It’s because of this trend that I do not think the corporates will be all dominant in the next 20 years. What may emerge is a corporate who solely concentrates on the market for patients desiring straighter whiter teeth and, if done right and at the right time, this may work.
Julian: Do you have any thoughts on mixing and the vagaries of the NHS contract?
Nigel: Looking at the trends we experience in our patient finance facilities, NHS practices upsell private treatment less in the two months running up to the end of the financial year. The reason for this could be that they are having to refocus on UDA activity in the run-up to the end of the contract to prevent the possibility of clawbacks.
But it has been interesting to see that there has been a reliance on upselling private items of treatment to NHS patients; it has been vital to the viability of an NHS practice. So it will be really important to see what happens with the new contract, when the climate has consumer campaigns calling for greater clarity over prices and what is available on the NHS.
I worry about an NHS practice’s ability in the future to cross-subsidise their NHS care through private items of treatment.
Julian: You are very focused on helping NHS dentists think through their options for the future. What have you been doing to support this?
Nigel: One of the fundamental activities at Practice Plan is helping NHS dentists think logically about the feasibility of leaving the NHS.
There are some NHS dentists who wouldn’t consider a move because they are ideologically wed to the NHS – which is their prerogative – but the majority of NHS dentists I speak to, if offered a magic wand where they could wake up tomorrow earning the same money as a largely private practice, would grab that opportunity.
With a lot of NHS dentists, the pain of working in the NHS vs providing good dentistry is quite apparent. They can see the vision of private dentistry with a good-looking practice, more time to spend with patients, more freedom to offer choices of treatment, increased revenues, and so on, but can’t visualise what the first step to this looks like, or how easy it can be and so struggle even more to see how to get to that final vision safely. That is where Practice Plan comes in.
We look at the inevitable risks, assess these with the practitioner and see how they can be mitigated. Sometimes we decide the right approach is to delay the conversion to private practice for another few years because, for many reasons, it just wouldn’t be right for the practice at that time. However, in most cases we can deal with potential risks and once we have formulated a comfortable plan to move forward, the decision is left with the dentist as to when they want to make a move.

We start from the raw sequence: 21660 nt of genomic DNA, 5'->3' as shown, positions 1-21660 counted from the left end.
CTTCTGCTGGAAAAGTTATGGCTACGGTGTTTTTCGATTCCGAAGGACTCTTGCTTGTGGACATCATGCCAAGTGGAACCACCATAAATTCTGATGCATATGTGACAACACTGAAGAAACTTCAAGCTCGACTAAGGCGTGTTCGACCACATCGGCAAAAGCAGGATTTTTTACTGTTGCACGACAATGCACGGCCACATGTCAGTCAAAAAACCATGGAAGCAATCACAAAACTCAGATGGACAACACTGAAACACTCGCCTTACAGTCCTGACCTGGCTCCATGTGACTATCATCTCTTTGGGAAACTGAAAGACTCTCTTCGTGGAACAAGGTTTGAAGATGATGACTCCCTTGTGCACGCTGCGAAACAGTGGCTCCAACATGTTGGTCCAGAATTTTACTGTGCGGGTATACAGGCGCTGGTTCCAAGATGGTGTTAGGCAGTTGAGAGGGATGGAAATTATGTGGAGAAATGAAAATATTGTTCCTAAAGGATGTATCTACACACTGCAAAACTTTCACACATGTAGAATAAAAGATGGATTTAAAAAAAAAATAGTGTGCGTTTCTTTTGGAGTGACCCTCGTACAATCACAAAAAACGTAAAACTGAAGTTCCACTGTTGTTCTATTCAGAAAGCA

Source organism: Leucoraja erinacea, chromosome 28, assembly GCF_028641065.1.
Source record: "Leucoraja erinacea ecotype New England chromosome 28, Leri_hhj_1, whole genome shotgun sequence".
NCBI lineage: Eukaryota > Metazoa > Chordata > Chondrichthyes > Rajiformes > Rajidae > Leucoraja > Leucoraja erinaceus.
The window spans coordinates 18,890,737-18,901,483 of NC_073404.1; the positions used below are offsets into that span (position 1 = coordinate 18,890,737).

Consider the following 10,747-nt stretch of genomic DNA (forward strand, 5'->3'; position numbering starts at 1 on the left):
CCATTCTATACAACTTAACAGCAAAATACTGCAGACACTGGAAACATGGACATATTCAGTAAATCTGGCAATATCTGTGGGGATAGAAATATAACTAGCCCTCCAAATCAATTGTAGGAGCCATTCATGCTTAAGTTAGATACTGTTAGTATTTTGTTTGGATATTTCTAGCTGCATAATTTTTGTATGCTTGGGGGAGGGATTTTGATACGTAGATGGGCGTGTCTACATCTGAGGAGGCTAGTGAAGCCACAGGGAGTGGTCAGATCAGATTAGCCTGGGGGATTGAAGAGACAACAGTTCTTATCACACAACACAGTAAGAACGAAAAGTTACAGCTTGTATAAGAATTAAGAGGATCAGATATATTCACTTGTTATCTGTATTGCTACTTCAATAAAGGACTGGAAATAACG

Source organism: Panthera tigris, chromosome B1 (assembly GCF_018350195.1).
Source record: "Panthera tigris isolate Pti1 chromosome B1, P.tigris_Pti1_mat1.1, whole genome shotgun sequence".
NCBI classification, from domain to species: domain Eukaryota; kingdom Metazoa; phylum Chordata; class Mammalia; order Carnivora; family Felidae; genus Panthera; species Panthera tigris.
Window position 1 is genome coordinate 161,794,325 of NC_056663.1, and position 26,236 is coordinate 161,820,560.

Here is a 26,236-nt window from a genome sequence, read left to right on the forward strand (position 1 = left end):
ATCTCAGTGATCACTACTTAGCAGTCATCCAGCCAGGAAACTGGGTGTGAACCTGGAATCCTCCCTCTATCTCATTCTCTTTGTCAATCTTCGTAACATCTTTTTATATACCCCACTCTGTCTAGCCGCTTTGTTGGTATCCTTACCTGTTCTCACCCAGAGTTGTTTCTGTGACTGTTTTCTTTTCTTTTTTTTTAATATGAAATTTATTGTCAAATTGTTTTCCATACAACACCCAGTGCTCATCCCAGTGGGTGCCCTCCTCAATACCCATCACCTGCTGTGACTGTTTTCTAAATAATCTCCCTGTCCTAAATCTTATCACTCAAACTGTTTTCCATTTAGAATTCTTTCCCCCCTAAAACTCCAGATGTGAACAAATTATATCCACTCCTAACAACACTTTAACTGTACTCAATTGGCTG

Currently there is a huge amount of disquiet about what NHS dentistry will look like in the future. I do not think the details of the prototypes helped to encourage people into believing that this new contract would work for them, so I come across many dentists who are in limbo at the moment, unsure whether to stick with the NHS or go private.
Practice Plan is trying to make sure people are aware that options and support can be found.
Julian: What would you say are the main risks for dentists?
Nigel: Commonly, one of the biggest questions that practitioners face is, ‘will I lose too many patients?’ and we simply ask them, ‘how many is too many?’
There are several important factors to consider, such as the length of time you’ve worked with your patient base, your financial requirements (including pension provision), a sense of a realistic private hourly rate for your services and the commitment of the team. We make sense of the figures and risks and it is then up to the dentist to decide what to do.
If they decide to go private then we support them to talk to patients about it all – any kind of rejection is hard for all the dental team. For example, seven of every 10 patients may leave and the practice can survive, but 70% leaving hurts emotionally. So there is a journey for the team and it needs to be catered for.
Julian: How have you found working in dentistry for 25 years?
Nigel: Over the years, I have worked with dentists who have gone as far as to say that I have saved their careers. Some have even told me that their mental health has been improved once they took the step to private practice.
But my favourite memory is one of a practice whom I went to visit 18 months after converting. I was checking in to see how they were performing and the practice manager and wife of the dentist said – of all the things – ‘it’s great now, he comes home and talks to the children’. It was such a simple yet clear illustration of how life-changing moving to private practice can be. How many people can say that they have had that kind of profound effect on a customer’s life?
This is exactly why I really enjoy my work.
Practice Plan is a specialist provider of practice-branded patient membership plans and an increasingly significant source of wider business support services for dentistry.
So, whether you’re planning a conversion from the NHS, introducing a dental plan into an established practice or looking to change from another plan provider, the firm can help you take your practice where you want it to go.
Over the years, Practice Plan has helped thousands of dentists introduce membership plans and develop business strategies. Access to regional support managers, customer service advisors and expert marketers as well as dental business consultants and speakers, means a practice will get practical and strategic advice to help them achieve their goals.